Gumsuckers March

From Wind Repertory Project
Percy Aldridge Grainger

Percy Aldridge Grainger (ed. R Mark Rogers)

Subtitle: From In a Nutshell

N.B. There appears to be no universal agreement on whether the word should be written as "Gum-Suckers" or "Gumsuckers".

General Info

Year: 1914 / 1996
Duration: c. 3:50
Difficulty: IV-1/2 (see Ratings for explanation)
Publisher: Southern Music Company
Cost: Score and Parts - $85.00   |   Score - $20.00


Full Score
C Piccolo
Flute I-II-III (III substitutes for E-flat Soprano Clarinet)
Oboe I-II
English Horn
Bassoon I-II
E-flat Soprano Clarinet
B-flat Soprano Clarinet I-II-III-IV
E-flat Alto Clarinet
B-flat Bass Clarinet
E-flat Contra-Alto Clarinet (substitute for Contrabassoon)
B-flat Contrabass Clarinet (substitute for Contrabassoon)
B-flat Soprano Saxophone
E-flat Alto Saxophone I-II (I substitute for Soprano Saxophone)
B-flat Tenor Saxophone
E-flat Baritone Saxophone
B-flat Cornet I-II-III-IV
Horn in F I-II-III-IV
Trombone I-II-III
String Bass
Percussion I-II-III-IV-V-VI-VII, including:

  • Bass Drum
  • Crash Cymbals
  • Glockenspiel
  • Marimba
  • Nabimba
  • Snare Drum
  • Staff Bells
  • Suspended Cymbal
  • Vibraphone
  • Xylophone


None discovered thus far.

Program Notes

A "Gum-Sucker" is an Australian nickname for Australians born in Victoria, the home state of the composer. The eucalyptus trees that abound in Victoria are called "gums", and the young shoots at the bottom of the trunk are called "suckers"; so "gum-sucker" came to mean a young native son of Victoria, just as Ohioans are nicknamed "Buck-eyes". In the march, Grainger used his own Australian Up-Country Tune melody, written by him to typify Australia, which melody he also employed in his Colonial Song for two voices and orchestra, or military band.

- Program Note by Percy Aldridge Grainger

The Gumsuckers March was sketched for wind band in the late 1930s but not finished until the summer of 1942. The first theme was composed by Grainger at Hill Hall, Epping, England, around 1911, and the second theme dates from 1905. The complete march was worked out in the summer of 1914 at Evergood Cottage, Goudhurst, Kent, England, and scored for orchestra late that year in New York. Grainger used what he called "tone-clashfulness" (writing of independent harmonies for various families of instruments, creating moments of dissonance). The lyric theme from this march can also be found in his Colonial Song and Australian Up-Country Tune. The second theme contains motives from The Widow's Party March.

- Program Note by California Polytechnic State University, San Luis Obispo, Wind Ensemble concert program, 6 December 2015

For the time of its composition, the piece is notable in its integral use of piano and a wide variety of mallet percussion instruments.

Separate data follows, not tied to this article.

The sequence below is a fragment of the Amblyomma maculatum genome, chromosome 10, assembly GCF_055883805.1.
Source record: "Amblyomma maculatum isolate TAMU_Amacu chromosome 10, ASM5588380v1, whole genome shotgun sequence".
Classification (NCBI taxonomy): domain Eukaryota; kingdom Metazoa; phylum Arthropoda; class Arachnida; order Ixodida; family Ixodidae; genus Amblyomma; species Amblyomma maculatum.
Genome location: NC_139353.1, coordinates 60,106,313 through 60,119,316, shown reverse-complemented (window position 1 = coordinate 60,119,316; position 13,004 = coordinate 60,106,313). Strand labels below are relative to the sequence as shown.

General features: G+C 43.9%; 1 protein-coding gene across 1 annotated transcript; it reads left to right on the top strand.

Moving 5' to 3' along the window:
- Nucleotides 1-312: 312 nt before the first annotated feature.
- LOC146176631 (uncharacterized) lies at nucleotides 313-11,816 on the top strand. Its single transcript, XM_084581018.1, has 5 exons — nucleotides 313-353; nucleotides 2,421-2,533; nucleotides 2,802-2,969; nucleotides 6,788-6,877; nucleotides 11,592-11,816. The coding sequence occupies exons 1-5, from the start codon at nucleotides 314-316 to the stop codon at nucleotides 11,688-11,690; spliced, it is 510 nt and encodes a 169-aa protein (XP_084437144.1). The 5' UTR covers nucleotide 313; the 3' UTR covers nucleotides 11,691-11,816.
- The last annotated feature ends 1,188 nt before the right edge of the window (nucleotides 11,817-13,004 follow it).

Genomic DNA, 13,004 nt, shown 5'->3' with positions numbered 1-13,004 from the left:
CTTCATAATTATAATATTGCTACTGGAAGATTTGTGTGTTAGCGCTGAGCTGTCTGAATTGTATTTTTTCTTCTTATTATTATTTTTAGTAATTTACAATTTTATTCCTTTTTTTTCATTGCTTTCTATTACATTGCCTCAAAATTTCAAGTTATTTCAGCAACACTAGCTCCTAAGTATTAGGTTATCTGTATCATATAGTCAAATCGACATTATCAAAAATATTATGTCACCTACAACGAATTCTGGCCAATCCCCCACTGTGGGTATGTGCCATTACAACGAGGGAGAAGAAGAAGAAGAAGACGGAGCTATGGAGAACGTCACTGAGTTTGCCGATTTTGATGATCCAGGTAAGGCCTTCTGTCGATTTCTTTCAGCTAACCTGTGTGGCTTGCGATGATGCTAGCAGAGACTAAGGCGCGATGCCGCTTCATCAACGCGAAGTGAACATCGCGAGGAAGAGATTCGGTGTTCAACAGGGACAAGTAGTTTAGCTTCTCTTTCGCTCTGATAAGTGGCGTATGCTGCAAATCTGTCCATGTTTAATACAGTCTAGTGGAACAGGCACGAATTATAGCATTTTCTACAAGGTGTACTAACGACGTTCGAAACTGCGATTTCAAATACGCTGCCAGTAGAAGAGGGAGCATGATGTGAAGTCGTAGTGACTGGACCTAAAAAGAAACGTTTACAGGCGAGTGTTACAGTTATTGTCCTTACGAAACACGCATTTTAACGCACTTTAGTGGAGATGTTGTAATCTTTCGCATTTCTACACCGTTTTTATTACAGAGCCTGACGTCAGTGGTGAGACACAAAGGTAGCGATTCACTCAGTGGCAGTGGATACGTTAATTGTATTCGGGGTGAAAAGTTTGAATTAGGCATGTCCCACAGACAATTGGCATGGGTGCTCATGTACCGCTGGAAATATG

- Program Note from University of North Texas Concert Band concert program, 5 October 2016

“Gum-Suckers” is a somewhat humorous nickname for Australians from the state of Victoria. During the very warm summers, these people would refresh themselves by sucking on the blades from the Eucalyptus trees native to that region. Pianist and writer Joseph Robert Smith wrote the following concerning Grainger and such titles: "The general public is not aware of the sophisticated musicianship of his music, while the celebrated tastemakers are not generally attracted to pieces with such titles as The Gum-Suckers."

This march is the fourth movement from Grainger’s In a Nutshell Suite, a work originally for orchestra that was arranged for band in 1942.

- Program Note from State University of New York, Fredonia, Concert Band concert program, 27 September 2018

‘Gum-Suckers’ is a nickname for Australians from the state of Victoria, sucking refreshing blades from the typical Eucalyptus trees of the region during the warm summers. The pianist and writer Joseph Robert Smith had the following to say about Grainger and such titles: "The general public is not aware of the sophisticated musicianship of his music, while the celebrated tastemakers are not generally attracted to pieces with such titles as “The Gum-Suckers”."

This march is the fourth movement from In a Nutshell Suite, orchestrated for band in 1942 and dedicated to ‘Henry and Abbie Finck, with love’. In our performance, we used the complex and colorful percussion parts from the orchestral version, including, for example, staff bells and some of Grainger’s special Deagan instruments like the steel marimba-phone. We even built our own version of the nabimba. Grainger sometimes played the piano part himself with bands in this march. Even though the piano is not really treated as a virtuoso solo instrument here, it still is a somewhat outstanding item in the scoring.

- Program Note by Bjarte Engeset for the University of Texas Symphony Band concert program, 7 December 2018


State Ratings

  • Minnesota: I


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